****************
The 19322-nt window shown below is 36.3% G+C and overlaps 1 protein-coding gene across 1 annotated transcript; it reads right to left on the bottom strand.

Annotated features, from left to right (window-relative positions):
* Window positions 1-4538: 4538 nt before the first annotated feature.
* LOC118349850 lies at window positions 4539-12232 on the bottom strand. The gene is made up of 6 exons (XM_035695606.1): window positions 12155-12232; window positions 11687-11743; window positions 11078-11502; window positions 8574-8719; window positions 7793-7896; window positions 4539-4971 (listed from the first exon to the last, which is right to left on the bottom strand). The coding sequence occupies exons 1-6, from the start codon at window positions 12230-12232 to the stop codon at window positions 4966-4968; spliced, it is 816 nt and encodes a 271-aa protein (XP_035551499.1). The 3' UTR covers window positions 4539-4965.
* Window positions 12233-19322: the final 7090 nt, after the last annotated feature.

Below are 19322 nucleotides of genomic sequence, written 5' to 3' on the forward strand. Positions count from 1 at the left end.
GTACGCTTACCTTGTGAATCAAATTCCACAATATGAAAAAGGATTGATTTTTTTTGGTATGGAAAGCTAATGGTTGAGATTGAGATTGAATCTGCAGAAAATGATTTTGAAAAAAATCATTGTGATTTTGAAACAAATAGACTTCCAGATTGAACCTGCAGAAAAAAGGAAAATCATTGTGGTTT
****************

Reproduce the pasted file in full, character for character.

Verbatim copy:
The 19322-nt window shown below is 36.3% G+C and overlaps 1 protein-coding gene across 1 annotated transcript; it reads right to left on the bottom strand.

Annotated features, from left to right (window-relative positions):
* Window positions 1-4538: 4538 nt before the first annotated feature.
* LOC118349850 lies at window positions 4539-12232 on the bottom strand. The gene is made up of 6 exons (XM_035695606.1): window positions 12155-12232; window positions 11687-11743; window positions 11078-11502; window positions 8574-8719; window positions 7793-7896; window positions 4539-4971 (listed from the first exon to the last, which is right to left on the bottom strand). The coding sequence occupies exons 1-6, from the start codon at window positions 12230-12232 to the stop codon at window positions 4966-4968; spliced, it is 816 nt and encodes a 271-aa protein (XP_035551499.1). The 3' UTR covers window positions 4539-4965.
* Window positions 12233-19322: the final 7090 nt, after the last annotated feature.

Below are 19322 nucleotides of genomic sequence, written 5' to 3' on the forward strand. Positions count from 1 at the left end.
GTACGCTTACCTTGTGAATCAAATTCCACAATATGAAAAAGGATTGATTTTTTTTGGTATGGAAAGCTAATGGTTGAGATTGAGATTGAATCTGCAGAAAATGATTTTGAAAAAAATCATTGTGATTTTGAAACAAATAGACTTCCAGATTGAACCTGCAGAAAAAAGGAAAATCATTGTGGTTT